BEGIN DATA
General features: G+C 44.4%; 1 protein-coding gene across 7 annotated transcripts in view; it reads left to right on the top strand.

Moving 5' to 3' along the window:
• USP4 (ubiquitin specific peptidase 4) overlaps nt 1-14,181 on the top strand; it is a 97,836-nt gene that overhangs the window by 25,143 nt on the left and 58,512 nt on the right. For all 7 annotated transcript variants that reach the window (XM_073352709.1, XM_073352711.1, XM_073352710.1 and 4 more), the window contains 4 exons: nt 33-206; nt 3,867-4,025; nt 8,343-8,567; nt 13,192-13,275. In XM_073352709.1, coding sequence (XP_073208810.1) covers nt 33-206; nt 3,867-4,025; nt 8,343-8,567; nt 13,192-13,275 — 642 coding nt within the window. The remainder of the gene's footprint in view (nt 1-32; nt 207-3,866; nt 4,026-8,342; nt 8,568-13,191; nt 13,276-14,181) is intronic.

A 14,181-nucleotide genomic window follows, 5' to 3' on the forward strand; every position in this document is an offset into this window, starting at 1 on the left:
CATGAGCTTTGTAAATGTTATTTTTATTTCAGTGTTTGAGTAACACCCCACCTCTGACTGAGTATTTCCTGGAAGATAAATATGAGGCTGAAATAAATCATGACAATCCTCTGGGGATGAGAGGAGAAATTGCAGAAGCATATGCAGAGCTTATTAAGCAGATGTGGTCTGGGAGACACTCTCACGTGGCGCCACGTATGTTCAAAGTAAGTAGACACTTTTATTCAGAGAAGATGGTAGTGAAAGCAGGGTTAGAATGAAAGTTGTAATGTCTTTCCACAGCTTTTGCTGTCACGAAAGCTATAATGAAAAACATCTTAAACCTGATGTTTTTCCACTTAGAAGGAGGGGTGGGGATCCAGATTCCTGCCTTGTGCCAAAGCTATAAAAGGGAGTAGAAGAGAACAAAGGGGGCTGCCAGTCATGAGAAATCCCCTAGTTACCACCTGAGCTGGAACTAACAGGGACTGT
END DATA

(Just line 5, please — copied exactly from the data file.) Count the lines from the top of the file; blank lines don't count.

CATGAGCTTTGTAAATGTTATTTTTATTTCAGTGTTTGAGTAACACCCCACCTCTGACTGAGTATTTCCTGGAAGATAAATATGAGGCTGAAATAAATCATGACAATCCTCTGGGGATGAGAGGAGAAATTGCAGAAGCATATGCAGAGCTTATTAAGCAGATGTGGTCTGGGAGACACTCTCACGTGGCGCCACGTATGTTCAAAGTAAGTAGACACTTTTATTCAGAGAAGATGGTAGTGAAAGCAGGGTTAGAATGAAAGTTGTAATGTCTTTCCACAGCTTTTGCTGTCACGAAAGCTATAATGAAAAACATCTTAAACCTGATGTTTTTCCACTTAGAAGGAGGGGTGGGGATCCAGATTCCTGCCTTGTGCCAAAGCTATAAAAGGGAGTAGAAGAGAACAAAGGGGGCTGCCAGTCATGAGAAATCCCCTAGTTACCACCTGAGCTGGAACTAACAGGGACTGT